There may well exist a winter-flowering box-thorn without goji. I mean, this family has about 70 to 80 varieties. Pliny the Elder (23-79), a Roman botanist, who wrote one of the oldest surviving encyclopedia (Naturalis Historia) named the sparrow bush after Lycia, a region in what is now Turkey. But much earlier the Greek Theophrastus (371-287 BC) had already noted this goji bush in his books, mentioning that they produced excellent wood fire.

Sparrows have an extra bone in their mouth to eat (berries with) seed. Because they hang out day and night in those box-thorn bushes, I’m wondering if it’s because the sparrows are so mad for those goji berries, that before I have a chance to see one, they’ve already been consumed. In China the goji also helps to fight impotence in men: I figure that those little rascals might also use them for this purpose because the sparrow population diminishes with the hour. Our houses nowadays are built so solid and so compact, not leaving any space for the house sparrows to nest and this – I imagine – might be so frustrating that some of them become impotent. Tree sparrows find their numbers declining because they seek food in the chemically treated fields. This can also cause impotence and there’s certainly not enough goji berry-eating ever to combat that problem.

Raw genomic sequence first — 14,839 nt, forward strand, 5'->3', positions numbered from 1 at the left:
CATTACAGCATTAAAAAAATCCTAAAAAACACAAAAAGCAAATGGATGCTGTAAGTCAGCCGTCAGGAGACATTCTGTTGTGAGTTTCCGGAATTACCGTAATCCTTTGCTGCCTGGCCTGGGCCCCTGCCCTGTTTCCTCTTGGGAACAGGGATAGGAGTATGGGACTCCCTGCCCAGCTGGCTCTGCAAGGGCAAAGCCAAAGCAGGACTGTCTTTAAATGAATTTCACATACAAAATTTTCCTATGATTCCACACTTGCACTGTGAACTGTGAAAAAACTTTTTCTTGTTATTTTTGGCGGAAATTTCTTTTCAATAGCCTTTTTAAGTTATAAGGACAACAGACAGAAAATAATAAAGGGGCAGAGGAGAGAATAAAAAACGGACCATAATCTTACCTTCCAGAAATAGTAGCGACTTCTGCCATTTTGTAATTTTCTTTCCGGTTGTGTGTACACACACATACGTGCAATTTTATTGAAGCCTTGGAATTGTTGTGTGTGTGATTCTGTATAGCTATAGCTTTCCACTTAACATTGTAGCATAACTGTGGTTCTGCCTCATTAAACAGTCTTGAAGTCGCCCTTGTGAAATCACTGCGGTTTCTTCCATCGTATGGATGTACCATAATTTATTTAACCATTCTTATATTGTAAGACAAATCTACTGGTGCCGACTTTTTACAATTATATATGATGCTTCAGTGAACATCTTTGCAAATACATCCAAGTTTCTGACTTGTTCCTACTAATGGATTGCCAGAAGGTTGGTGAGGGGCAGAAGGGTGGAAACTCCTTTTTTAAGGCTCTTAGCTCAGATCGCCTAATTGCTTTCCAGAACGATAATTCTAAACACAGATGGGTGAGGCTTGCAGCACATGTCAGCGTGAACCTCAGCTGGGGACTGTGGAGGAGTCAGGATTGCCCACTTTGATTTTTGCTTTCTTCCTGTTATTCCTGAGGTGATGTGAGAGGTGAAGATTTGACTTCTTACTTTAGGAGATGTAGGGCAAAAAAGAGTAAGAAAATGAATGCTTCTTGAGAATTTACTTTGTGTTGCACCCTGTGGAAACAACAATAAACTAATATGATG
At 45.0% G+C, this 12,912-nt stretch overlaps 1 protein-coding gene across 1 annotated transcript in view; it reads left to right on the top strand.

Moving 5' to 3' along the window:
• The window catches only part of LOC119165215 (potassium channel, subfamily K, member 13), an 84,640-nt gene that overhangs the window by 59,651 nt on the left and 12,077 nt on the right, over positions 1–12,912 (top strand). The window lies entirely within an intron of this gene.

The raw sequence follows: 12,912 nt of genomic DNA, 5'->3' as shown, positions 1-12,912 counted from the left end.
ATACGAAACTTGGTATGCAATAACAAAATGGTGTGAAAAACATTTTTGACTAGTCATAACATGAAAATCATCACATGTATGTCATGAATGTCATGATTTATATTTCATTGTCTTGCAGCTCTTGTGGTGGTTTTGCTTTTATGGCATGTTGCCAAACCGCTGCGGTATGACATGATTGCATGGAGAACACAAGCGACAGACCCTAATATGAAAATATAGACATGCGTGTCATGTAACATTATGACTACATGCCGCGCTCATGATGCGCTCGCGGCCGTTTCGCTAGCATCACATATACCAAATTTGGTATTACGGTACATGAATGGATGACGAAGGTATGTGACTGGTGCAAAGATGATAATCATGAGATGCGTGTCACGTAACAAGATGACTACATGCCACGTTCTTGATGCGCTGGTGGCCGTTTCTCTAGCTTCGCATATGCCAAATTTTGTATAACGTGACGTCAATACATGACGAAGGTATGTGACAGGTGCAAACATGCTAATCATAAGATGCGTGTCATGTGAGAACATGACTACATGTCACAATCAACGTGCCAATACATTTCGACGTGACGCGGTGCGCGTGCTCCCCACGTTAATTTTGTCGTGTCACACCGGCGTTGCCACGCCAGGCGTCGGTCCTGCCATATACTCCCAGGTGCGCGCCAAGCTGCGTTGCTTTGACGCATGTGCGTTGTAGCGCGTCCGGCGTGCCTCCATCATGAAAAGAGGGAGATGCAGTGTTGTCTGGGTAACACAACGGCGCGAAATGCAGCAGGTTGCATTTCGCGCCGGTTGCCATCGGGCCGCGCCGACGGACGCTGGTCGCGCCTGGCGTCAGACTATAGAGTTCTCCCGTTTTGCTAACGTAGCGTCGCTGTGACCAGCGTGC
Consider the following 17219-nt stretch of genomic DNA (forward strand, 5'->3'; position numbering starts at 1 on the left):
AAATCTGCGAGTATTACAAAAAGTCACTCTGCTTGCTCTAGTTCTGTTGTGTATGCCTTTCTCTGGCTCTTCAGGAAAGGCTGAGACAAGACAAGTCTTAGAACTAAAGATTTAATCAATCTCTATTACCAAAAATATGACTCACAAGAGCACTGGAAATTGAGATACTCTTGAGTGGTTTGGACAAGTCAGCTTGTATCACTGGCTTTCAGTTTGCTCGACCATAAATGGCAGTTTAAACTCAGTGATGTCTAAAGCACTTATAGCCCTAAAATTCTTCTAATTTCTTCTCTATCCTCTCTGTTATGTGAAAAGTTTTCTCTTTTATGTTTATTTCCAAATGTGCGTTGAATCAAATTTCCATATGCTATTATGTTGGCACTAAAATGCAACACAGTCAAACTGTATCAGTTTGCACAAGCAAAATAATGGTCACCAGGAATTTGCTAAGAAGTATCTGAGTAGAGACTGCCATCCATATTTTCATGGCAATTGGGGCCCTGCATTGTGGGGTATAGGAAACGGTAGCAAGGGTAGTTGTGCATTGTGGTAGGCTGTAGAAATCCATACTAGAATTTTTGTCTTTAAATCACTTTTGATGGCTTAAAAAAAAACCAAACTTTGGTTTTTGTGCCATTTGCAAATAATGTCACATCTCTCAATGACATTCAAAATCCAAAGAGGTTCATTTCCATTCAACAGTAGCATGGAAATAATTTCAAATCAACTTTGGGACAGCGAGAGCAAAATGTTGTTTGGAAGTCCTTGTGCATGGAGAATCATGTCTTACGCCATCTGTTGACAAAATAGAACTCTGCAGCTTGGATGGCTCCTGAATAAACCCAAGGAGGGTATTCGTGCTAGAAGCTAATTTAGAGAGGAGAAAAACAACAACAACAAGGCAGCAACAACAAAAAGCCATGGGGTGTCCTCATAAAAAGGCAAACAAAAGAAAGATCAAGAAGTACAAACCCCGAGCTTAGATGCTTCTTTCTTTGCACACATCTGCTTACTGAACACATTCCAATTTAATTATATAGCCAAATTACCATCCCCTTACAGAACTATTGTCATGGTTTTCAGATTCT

Those small discrete sparrows are protected by the goddess of love: Aphrodite. They are known because for their busy sex life. The, to a human, impenetrable goji bush offers a unique opportunity. When you shelter from the icy north wind in the lee of such a bush, you may hear excited rustling and movement from deep within the bush. It could be that you are sheltering beside a popular sex-club.